David Morley Hale
After four years of reviewing theatre in London I had never been to Wiltons Music Hall, which shows just how off the beaten track it is. But though being a hidden gem is part of its charm, it is also contributing to its downfall. Wilton’s was once known as the ‘handsomest room in town’ but it is now half derelict and desperately in need of funds.
Once inside the world’s oldest surviving grand music hall you forget its crumbling exterior as you enter a magical, eerie, beguiling space, that lends itself to the art of storytelling and my stomach flipped in anticipation of Wink The Other Eye, an attempt to recreate a traditional music hall billing with all its variety acts and cabaret stars. However the vitality, humour and raucousness, that would have characterised this venue were missing and when I realised there would be two intervals my heart sank, such was the laboured and lumpen nature of the opening act.
Wink The Other Eye, loosely charts the trials and tribulations of music hall performer Daisy Belle, a cloying Lulu Alexander and her seduction at the hands of a cross-dressing dandy Burlington Bertie, played by Kali Hughes. Her loss of innocence and death, parallels the failing fortunes of the music hall and the cuckolding of Wilton himself, before the hall is burned down in a fire.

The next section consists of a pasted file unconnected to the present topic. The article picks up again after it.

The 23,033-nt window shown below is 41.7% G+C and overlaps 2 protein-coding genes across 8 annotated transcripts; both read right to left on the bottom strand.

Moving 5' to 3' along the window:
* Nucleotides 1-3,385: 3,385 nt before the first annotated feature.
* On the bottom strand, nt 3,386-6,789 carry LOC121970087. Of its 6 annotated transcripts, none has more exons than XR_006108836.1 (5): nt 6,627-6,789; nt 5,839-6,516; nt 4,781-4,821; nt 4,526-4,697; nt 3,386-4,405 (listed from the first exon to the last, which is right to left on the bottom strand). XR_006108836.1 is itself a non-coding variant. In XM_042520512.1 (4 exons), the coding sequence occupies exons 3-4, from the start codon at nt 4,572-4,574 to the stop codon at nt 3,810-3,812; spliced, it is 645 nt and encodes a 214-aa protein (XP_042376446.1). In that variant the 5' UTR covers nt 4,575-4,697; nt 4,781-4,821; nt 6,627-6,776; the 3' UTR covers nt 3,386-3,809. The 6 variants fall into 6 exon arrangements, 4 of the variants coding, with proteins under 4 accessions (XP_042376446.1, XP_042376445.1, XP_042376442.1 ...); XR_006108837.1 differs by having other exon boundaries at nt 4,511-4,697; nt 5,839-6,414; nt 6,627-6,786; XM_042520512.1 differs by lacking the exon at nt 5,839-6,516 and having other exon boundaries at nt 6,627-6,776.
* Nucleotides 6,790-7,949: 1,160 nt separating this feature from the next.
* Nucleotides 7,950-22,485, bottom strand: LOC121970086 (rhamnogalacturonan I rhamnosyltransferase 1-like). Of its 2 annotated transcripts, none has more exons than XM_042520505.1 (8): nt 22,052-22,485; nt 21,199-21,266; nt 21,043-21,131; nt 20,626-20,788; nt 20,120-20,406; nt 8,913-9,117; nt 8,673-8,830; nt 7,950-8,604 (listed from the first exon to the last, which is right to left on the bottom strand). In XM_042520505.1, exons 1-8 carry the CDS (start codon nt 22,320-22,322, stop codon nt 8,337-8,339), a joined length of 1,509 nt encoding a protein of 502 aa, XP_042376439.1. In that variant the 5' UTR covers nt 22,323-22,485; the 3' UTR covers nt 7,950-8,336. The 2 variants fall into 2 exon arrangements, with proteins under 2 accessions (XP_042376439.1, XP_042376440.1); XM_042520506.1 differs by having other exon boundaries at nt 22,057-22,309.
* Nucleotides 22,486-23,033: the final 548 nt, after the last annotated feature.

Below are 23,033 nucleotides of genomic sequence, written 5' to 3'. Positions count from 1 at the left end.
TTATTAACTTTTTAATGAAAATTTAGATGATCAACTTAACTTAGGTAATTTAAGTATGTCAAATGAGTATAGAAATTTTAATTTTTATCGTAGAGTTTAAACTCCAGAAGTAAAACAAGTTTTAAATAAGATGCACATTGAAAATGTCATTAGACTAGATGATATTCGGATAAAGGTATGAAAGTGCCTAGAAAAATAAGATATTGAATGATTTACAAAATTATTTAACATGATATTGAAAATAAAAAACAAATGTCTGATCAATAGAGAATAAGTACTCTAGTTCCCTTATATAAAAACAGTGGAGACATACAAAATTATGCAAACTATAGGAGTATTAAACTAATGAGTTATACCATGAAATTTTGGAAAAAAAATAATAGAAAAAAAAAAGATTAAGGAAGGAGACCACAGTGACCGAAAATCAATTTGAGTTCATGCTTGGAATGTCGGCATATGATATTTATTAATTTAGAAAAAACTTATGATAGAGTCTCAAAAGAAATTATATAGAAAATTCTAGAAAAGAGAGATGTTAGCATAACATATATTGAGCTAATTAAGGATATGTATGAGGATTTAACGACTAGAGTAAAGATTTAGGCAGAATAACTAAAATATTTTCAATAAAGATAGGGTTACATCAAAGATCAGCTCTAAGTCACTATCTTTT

Written and directed by Angus Barr, he has his heart in the right place, but this is a clunky, overly didactic attempt to tell the story of this spectacular relic and makes it all too apparent why Victorian Music Hall died out and why its bawdy double entendre ditties, badinage, and variety acts were usurped by the more dynamic and polished cinema and theatre.
The play takes us through from the 1880s to 1920s, and there are shards of beauty and brilliance in the capturing of this bygone era, particularly in the use of shadow puppets to recreate the tight rope walking feats of The Great Blondin.
It is also rich in social history and reveals the various temperance, smoking and other licensing acts that beset the venue. Champagne Charlie, played with jubilant gusto by Mark Pearce, is endearing as this East End bon viveur. Suzy Chards tart with a heart, Ria has a heckuva voice, is ballsy, tough and more than a match for Kali Hughes’s singing, a victim of the venues acoustic no more so than in Burlington Bertie, which is delivered with neither panache or volume.
Roy Weskin, the mustachioed Master of Ceremonies tried earnestly to cajole the sedate crowd into a happy sing-along, but audience participation never breached lackluster.
I left the theatre disappointed and I could not help wondering how a company like Punchdrunk would have reanimated this incredible space and its major players. The RSC is taking up residency at Wilton’s in the autumn and hopefully this will bring a much needed fillip to its fortunes. For this is a vintage venue that deserves to play to a full house and to charm, fascinate, entertain, and deliver all the shock and awe that captivated its original audiences.